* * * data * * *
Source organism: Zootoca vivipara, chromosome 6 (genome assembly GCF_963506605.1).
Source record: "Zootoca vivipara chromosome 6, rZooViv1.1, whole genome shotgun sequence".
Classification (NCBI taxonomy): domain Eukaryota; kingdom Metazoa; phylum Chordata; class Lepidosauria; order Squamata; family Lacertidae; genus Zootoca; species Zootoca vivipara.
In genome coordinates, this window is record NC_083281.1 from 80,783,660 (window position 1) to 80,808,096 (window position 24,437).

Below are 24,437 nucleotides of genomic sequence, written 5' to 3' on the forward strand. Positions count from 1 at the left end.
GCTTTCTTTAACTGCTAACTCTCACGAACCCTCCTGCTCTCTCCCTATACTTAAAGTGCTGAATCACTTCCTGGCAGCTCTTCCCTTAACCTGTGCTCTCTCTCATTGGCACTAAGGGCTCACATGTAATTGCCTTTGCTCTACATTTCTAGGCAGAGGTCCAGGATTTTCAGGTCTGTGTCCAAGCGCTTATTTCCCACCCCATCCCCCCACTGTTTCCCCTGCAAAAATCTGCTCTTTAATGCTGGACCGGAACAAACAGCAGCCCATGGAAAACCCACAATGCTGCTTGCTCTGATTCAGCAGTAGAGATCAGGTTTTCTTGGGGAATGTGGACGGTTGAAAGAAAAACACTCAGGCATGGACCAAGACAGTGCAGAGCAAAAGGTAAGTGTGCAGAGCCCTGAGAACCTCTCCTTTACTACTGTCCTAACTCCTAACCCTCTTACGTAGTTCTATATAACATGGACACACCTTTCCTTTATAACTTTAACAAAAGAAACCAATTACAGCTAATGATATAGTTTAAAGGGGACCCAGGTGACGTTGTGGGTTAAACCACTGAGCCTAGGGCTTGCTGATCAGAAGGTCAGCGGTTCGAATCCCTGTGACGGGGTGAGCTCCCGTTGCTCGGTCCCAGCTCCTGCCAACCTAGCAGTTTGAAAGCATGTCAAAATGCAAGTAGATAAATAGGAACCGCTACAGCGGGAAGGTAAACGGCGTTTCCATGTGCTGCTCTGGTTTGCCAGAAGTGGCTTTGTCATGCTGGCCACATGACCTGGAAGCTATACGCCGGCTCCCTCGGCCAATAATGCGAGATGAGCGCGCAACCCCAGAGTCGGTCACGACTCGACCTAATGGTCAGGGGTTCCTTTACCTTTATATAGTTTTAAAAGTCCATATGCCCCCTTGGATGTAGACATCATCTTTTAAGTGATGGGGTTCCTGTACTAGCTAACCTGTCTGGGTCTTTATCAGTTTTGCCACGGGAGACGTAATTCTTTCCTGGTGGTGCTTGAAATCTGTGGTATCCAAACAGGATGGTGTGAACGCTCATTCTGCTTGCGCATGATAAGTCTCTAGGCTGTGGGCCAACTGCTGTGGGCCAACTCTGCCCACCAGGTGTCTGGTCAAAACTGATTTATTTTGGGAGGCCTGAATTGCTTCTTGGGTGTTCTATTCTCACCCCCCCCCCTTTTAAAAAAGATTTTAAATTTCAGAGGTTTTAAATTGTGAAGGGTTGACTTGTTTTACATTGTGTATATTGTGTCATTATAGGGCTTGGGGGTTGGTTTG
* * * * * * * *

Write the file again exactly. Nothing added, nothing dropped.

Source organism: Zootoca vivipara, chromosome 6 (genome assembly GCF_963506605.1).
Source record: "Zootoca vivipara chromosome 6, rZooViv1.1, whole genome shotgun sequence".
Classification (NCBI taxonomy): domain Eukaryota; kingdom Metazoa; phylum Chordata; class Lepidosauria; order Squamata; family Lacertidae; genus Zootoca; species Zootoca vivipara.
In genome coordinates, this window is record NC_083281.1 from 80,783,660 (window position 1) to 80,808,096 (window position 24,437).

Below are 24,437 nucleotides of genomic sequence, written 5' to 3' on the forward strand. Positions count from 1 at the left end.
GCTTTCTTTAACTGCTAACTCTCACGAACCCTCCTGCTCTCTCCCTATACTTAAAGTGCTGAATCACTTCCTGGCAGCTCTTCCCTTAACCTGTGCTCTCTCTCATTGGCACTAAGGGCTCACATGTAATTGCCTTTGCTCTACATTTCTAGGCAGAGGTCCAGGATTTTCAGGTCTGTGTCCAAGCGCTTATTTCCCACCCCATCCCCCCACTGTTTCCCCTGCAAAAATCTGCTCTTTAATGCTGGACCGGAACAAACAGCAGCCCATGGAAAACCCACAATGCTGCTTGCTCTGATTCAGCAGTAGAGATCAGGTTTTCTTGGGGAATGTGGACGGTTGAAAGAAAAACACTCAGGCATGGACCAAGACAGTGCAGAGCAAAAGGTAAGTGTGCAGAGCCCTGAGAACCTCTCCTTTACTACTGTCCTAACTCCTAACCCTCTTACGTAGTTCTATATAACATGGACACACCTTTCCTTTATAACTTTAACAAAAGAAACCAATTACAGCTAATGATATAGTTTAAAGGGGACCCAGGTGACGTTGTGGGTTAAACCACTGAGCCTAGGGCTTGCTGATCAGAAGGTCAGCGGTTCGAATCCCTGTGACGGGGTGAGCTCCCGTTGCTCGGTCCCAGCTCCTGCCAACCTAGCAGTTTGAAAGCATGTCAAAATGCAAGTAGATAAATAGGAACCGCTACAGCGGGAAGGTAAACGGCGTTTCCATGTGCTGCTCTGGTTTGCCAGAAGTGGCTTTGTCATGCTGGCCACATGACCTGGAAGCTATACGCCGGCTCCCTCGGCCAATAATGCGAGATGAGCGCGCAACCCCAGAGTCGGTCACGACTCGACCTAATGGTCAGGGGTTCCTTTACCTTTATATAGTTTTAAAAGTCCATATGCCCCCTTGGATGTAGACATCATCTTTTAAGTGATGGGGTTCCTGTACTAGCTAACCTGTCTGGGTCTTTATCAGTTTTGCCACGGGAGACGTAATTCTTTCCTGGTGGTGCTTGAAATCTGTGGTATCCAAACAGGATGGTGTGAACGCTCATTCTGCTTGCGCATGATAAGTCTCTAGGCTGTGGGCCAACTGCTGTGGGCCAACTCTGCCCACCAGGTGTCTGGTCAAAACTGATTTATTTTGGGAGGCCTGAATTGCTTCTTGGGTGTTCTATTCTCACCCCCCCCCCTTTTAAAAAAGATTTTAAATTTCAGAGGTTTTAAATTGTGAAGGGTTGACTTGTTTTACATTGTGTATATTGTGTCATTATAGGGCTTGGGGGTTGGTTTG